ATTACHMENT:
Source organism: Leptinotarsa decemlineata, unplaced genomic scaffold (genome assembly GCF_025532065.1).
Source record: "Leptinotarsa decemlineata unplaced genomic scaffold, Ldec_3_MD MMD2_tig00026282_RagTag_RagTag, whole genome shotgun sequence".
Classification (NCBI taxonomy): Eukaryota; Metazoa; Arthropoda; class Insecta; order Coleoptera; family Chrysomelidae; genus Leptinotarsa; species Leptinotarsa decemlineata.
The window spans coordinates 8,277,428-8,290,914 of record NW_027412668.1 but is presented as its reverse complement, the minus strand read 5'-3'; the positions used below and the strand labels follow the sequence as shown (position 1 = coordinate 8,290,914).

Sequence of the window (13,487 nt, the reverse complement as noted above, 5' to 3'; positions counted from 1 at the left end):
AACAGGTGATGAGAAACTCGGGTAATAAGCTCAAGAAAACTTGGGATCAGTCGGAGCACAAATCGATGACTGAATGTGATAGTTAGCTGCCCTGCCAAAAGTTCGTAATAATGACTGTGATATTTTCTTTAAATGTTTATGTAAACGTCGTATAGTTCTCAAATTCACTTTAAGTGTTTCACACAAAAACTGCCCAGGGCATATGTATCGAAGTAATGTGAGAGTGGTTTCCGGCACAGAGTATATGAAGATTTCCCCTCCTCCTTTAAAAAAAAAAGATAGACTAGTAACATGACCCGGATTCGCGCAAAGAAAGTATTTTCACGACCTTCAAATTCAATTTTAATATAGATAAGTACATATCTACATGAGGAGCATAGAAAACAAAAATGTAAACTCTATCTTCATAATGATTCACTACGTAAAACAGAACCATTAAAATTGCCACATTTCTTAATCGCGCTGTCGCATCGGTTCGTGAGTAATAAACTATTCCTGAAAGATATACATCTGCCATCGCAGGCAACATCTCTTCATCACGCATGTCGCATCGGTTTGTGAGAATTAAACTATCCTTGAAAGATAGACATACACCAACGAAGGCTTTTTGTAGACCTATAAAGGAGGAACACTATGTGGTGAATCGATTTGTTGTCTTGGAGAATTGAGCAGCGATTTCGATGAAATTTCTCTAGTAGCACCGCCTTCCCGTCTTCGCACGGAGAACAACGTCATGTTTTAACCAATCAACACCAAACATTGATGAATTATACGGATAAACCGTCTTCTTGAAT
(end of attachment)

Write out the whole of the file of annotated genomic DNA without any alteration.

Source organism: Leptinotarsa decemlineata, unplaced genomic scaffold (genome assembly GCF_025532065.1).
Source record: "Leptinotarsa decemlineata unplaced genomic scaffold, Ldec_3_MD MMD2_tig00026282_RagTag_RagTag, whole genome shotgun sequence".
Classification (NCBI taxonomy): Eukaryota; Metazoa; Arthropoda; class Insecta; order Coleoptera; family Chrysomelidae; genus Leptinotarsa; species Leptinotarsa decemlineata.
The window spans coordinates 8,277,428-8,290,914 of record NW_027412668.1 but is presented as its reverse complement, the minus strand read 5'-3'; the positions used below and the strand labels follow the sequence as shown (position 1 = coordinate 8,290,914).

Sequence of the window (13,487 nt, the reverse complement as noted above, 5' to 3'; positions counted from 1 at the left end):
AACAGGTGATGAGAAACTCGGGTAATAAGCTCAAGAAAACTTGGGATCAGTCGGAGCACAAATCGATGACTGAATGTGATAGTTAGCTGCCCTGCCAAAAGTTCGTAATAATGACTGTGATATTTTCTTTAAATGTTTATGTAAACGTCGTATAGTTCTCAAATTCACTTTAAGTGTTTCACACAAAAACTGCCCAGGGCATATGTATCGAAGTAATGTGAGAGTGGTTTCCGGCACAGAGTATATGAAGATTTCCCCTCCTCCTTTAAAAAAAAAAGATAGACTAGTAACATGACCCGGATTCGCGCAAAGAAAGTATTTTCACGACCTTCAAATTCAATTTTAATATAGATAAGTACATATCTACATGAGGAGCATAGAAAACAAAAATGTAAACTCTATCTTCATAATGATTCACTACGTAAAACAGAACCATTAAAATTGCCACATTTCTTAATCGCGCTGTCGCATCGGTTCGTGAGTAATAAACTATTCCTGAAAGATATACATCTGCCATCGCAGGCAACATCTCTTCATCACGCATGTCGCATCGGTTTGTGAGAATTAAACTATCCTTGAAAGATAGACATACACCAACGAAGGCTTTTTGTAGACCTATAAAGGAGGAACACTATGTGGTGAATCGATTTGTTGTCTTGGAGAATTGAGCAGCGATTTCGATGAAATTTCTCTAGTAGCACCGCCTTCCCGTCTTCGCACGGAGAACAACGTCATGTTTTAACCAATCAACACCAAACATTGATGAATTATACGGATAAACCGTCTTCTTGAAT